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New tool ensures sustainable water supply for refugee camps

By State of Green, December 17, 2018

The Danish Refugee Council and the Technical University of Denmark (DTU) have created a new tool that can secure an environmentally and economically sustainable water supply in refugee camps.

A team of researchers from DTU have just completed a review of 16 different water supply systems for refugee camps. The team has assessed and compared the sustainability of the different systems in relation to both the environment and finances.

The construction of new refugee camps is an important issue for NGOs and governments all over the world. DTU’s study is based on the Bidi Bidi refugee camp in northern Uganda, which is home to 250,000 refugees from South Sudan.

Here, different water supply systems—ranging from water trucks to manual and mechanised pumps powered by solar energy and diesel—were set up to form the basis for the comparison.

“Water supply for refugee camps usually starts with large trucks transporting water tanks into the camp. However, our analysis shows that even though it requires pipe systems, it is far more sustainable to install more permanent water supply systems during the very establishment of the camp. Thus, a mechanised water pump system has paid for itself within a year, compared to water trucks,” says the researcher behind the study, Susanna Andreasi Bassi, from DTU Environment.

Whether the motor for the water pump system should be powered by solar energy, diesel, or a hybrid of the two depends on the local conditions and the context. The analysis also included the many other factors to be considered in connection with refugee camp water supply, e.g. accessibility to and amount of water in the area, distance to the water source, water quality, etc.

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A solid basis for decision-making
The Danish Refugee Council is not exactly surprised by the conclusion of the study. It is, however, extremely important for the organisation that the results are now documented.

“The analysis provides us with a solid data base with calculations of the life-cycle cost of various solutions for water supply in refugee camps. It is important that we can substantiate our argument for more sustainable solutions when we meet with the parties funding the water supply. The ambition is to combine human dignity with financial and environmental sustainability,” says Anders Bech Tharsgaard, Head of Business Engagement in the Danish Refugee Council.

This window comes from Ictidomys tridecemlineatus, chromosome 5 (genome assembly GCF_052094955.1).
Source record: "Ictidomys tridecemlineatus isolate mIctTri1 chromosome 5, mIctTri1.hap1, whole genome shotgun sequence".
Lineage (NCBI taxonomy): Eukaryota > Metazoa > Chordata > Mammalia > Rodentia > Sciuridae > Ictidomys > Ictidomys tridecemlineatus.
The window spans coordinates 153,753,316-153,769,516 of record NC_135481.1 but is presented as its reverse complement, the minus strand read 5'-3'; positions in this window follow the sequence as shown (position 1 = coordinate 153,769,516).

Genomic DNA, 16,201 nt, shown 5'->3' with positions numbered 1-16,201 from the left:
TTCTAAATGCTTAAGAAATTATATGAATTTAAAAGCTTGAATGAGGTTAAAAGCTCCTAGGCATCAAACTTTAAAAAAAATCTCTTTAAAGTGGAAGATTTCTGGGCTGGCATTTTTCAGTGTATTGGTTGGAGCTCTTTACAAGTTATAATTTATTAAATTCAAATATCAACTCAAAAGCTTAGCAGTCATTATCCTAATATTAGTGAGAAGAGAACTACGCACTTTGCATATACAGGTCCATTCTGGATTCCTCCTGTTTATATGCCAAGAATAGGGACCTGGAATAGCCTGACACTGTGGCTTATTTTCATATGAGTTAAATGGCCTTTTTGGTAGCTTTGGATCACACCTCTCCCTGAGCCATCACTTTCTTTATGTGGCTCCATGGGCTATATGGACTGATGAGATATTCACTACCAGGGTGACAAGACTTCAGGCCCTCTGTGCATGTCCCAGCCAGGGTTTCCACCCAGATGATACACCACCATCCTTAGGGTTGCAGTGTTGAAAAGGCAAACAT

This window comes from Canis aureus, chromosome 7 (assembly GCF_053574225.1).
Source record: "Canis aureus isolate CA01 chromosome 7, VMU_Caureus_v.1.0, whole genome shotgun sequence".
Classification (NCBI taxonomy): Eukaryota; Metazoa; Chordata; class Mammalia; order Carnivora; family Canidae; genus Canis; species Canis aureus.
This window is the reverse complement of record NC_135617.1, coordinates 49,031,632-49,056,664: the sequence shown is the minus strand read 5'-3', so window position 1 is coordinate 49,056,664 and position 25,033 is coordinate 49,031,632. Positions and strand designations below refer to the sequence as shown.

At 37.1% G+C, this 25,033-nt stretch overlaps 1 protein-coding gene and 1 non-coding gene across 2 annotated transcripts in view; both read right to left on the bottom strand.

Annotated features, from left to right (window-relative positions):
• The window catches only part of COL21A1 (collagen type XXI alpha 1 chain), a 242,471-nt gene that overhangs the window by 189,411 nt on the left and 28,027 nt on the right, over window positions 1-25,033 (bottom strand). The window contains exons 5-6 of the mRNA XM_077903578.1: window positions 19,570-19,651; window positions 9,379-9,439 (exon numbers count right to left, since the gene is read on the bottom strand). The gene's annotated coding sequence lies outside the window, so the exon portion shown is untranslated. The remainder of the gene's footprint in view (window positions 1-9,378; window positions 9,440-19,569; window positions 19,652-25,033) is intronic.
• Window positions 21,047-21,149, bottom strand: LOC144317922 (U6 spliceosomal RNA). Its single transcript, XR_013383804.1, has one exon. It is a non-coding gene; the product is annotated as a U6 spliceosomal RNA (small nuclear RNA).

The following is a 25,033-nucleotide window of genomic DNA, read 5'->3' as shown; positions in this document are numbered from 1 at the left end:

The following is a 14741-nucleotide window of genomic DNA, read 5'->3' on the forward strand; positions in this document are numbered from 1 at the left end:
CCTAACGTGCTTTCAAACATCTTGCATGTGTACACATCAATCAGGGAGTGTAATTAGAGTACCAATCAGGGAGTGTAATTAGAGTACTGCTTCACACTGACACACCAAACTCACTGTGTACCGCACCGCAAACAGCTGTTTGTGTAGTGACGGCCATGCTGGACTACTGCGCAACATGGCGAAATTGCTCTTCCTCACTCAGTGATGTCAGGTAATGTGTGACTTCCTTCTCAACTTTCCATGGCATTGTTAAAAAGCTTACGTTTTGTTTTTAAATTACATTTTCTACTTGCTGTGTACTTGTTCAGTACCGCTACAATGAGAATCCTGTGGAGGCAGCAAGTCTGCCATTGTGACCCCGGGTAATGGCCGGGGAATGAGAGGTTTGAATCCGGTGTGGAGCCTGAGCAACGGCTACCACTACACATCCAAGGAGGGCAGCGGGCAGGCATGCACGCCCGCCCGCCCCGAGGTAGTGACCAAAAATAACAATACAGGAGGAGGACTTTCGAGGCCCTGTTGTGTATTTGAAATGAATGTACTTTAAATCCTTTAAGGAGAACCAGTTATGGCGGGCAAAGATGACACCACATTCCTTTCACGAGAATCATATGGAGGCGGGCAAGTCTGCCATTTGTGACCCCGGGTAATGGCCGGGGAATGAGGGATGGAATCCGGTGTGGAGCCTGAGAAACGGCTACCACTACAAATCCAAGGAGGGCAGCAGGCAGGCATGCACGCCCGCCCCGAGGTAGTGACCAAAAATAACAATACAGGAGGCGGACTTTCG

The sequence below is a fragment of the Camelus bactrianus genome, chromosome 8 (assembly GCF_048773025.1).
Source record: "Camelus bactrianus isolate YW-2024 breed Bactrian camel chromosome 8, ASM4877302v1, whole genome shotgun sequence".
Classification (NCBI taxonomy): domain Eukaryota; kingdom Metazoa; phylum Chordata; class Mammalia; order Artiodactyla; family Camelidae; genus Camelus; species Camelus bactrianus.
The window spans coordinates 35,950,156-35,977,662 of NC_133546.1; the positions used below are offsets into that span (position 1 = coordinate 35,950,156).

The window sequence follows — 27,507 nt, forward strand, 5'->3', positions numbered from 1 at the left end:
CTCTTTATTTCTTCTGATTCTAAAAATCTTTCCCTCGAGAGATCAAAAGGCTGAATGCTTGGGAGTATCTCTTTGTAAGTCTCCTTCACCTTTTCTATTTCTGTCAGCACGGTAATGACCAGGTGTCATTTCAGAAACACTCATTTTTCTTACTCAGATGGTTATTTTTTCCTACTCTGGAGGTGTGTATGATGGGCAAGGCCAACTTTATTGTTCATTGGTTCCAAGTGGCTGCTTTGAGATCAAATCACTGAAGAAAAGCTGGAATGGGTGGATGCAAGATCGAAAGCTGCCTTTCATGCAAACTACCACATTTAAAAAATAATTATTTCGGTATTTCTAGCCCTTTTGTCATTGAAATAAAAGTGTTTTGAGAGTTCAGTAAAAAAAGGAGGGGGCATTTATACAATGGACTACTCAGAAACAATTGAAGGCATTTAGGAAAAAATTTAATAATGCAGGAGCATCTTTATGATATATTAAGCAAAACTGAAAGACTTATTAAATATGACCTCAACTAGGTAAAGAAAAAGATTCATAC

DTU Environment has extensive knowledge and experience working systematically with solutions for water supply and quantifying their sustainability in relation to both the environment and finances. It is this knowledge that is now, for the first time, being used to compare the possibilities for water supply in refugee camps, and which has now given birth to a small tool that can calculate sustainability on the basis of the local conditions of future camps.

The tool will be available free of charge
“We are happy to be able to use our expertise and contribute to taking responsibility for global water development. One of the UN Sustainable Development Goals is to provide clean water for everyone, including refugee camps. We hope that our tool will be useful, and that we can contribute to solving other similar tasks in the future,” says Associate Professor Martin Rygaard, DTU Environment, who had the overall academic responsibility for the analysis.

The new tool will be available free of charge for the NGOs and governments of the world. The tool has already received substantial interest and the Danish Refugee Council also expects to be able to use it in other hotspots around the world in the future.

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“One of our main goals is to contribute to reducing the costs of establishing and operating refugee camps. In order to do this, we need to understand the challenges and, not least, to be able to contribute to solving them. In this respect, the collaboration with DTU is a good example”, says Anders Bech Tharsgaard.

-Source: Originally written by Anne Kirsten Frederiksen, The Technical University of Denmark

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